When it comes to the background check, never assume. Part II
May 28, 2009
Another company is in the news because a former employee allegedly found it easier to take clients’ money instead of investing it as promised.
Firm pays $2M for bad hire
Man accused of rape, embezzlement
This employee allegedly had over $400,000 in debts before he was hired, a fact easily identified within seconds after running a credit report, which costs about the same as lunch at Applebee’s.
And a more comprehensive background check, one that includes education and employment verifications, a criminal records search, a motor vehicle report plus a credit check? Roughly a single day’s pay. If the new hire is a financial advisor handling millions of dollars of client assets, a background check probably costs the same as one hour of their salary.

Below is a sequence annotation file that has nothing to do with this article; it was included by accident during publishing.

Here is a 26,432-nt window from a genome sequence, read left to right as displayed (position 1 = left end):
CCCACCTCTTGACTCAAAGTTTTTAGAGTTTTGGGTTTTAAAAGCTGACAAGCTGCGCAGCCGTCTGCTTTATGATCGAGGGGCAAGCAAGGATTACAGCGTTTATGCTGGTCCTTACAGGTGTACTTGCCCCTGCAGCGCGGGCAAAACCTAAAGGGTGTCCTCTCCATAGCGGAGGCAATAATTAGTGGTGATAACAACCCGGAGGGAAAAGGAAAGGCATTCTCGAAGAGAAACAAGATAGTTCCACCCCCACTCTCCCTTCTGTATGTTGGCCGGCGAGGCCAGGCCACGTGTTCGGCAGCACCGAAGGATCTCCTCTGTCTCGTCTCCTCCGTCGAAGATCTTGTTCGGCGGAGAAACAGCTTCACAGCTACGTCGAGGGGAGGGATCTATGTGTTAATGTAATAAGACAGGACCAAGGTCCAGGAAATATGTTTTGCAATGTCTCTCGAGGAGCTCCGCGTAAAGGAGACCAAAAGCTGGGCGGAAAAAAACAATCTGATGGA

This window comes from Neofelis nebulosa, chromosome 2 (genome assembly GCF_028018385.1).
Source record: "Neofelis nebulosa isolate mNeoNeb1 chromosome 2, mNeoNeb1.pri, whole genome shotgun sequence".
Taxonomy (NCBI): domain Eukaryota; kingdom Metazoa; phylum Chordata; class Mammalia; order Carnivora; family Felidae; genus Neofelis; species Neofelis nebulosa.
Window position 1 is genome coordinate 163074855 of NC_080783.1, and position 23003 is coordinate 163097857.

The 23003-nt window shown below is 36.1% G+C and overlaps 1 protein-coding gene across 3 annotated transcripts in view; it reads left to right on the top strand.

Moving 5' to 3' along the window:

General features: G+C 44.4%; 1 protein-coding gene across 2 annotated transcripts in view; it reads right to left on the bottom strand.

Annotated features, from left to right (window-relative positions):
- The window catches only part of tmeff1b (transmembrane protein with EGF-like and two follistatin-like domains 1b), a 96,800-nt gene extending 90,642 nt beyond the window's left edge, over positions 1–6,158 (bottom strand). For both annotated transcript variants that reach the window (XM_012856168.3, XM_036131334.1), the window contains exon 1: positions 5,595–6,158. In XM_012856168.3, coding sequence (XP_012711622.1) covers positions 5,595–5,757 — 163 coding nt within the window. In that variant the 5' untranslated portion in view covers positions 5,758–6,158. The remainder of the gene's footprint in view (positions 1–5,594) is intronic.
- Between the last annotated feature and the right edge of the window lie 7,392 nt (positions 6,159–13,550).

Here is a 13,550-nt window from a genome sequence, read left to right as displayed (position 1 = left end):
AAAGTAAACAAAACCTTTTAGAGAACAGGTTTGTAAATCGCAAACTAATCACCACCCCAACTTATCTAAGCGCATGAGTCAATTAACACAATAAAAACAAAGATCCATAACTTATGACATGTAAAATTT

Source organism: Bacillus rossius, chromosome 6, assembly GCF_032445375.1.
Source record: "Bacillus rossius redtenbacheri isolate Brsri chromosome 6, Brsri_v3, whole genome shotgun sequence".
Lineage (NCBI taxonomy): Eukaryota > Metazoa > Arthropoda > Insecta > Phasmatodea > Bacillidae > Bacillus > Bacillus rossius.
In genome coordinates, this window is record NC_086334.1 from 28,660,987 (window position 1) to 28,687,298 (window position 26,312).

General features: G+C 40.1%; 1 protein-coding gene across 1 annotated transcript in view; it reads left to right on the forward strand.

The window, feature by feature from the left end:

We have seen more stories about embezzlement these days. My colleague blogged on another example just last week. It’s saddening but not surprising to see companies get burned because they do not background checks. And while there is FAR more awareness of the need to conduct employment screening compared to 10 years ago, many organizations still have a ways to go in terms of reducing their risk and evaluating potential damage.
Consider this company. It’s not only the out of pocket cost to investors this financial services firm has to contend with. There’s the hidden expense as well. Current and potential investors who may leave track marks sprinting in the other direction. When all is said and done, this will cost far more than $2 million dollars. It’s too bad so much money could have been saved by spending so little in advance.
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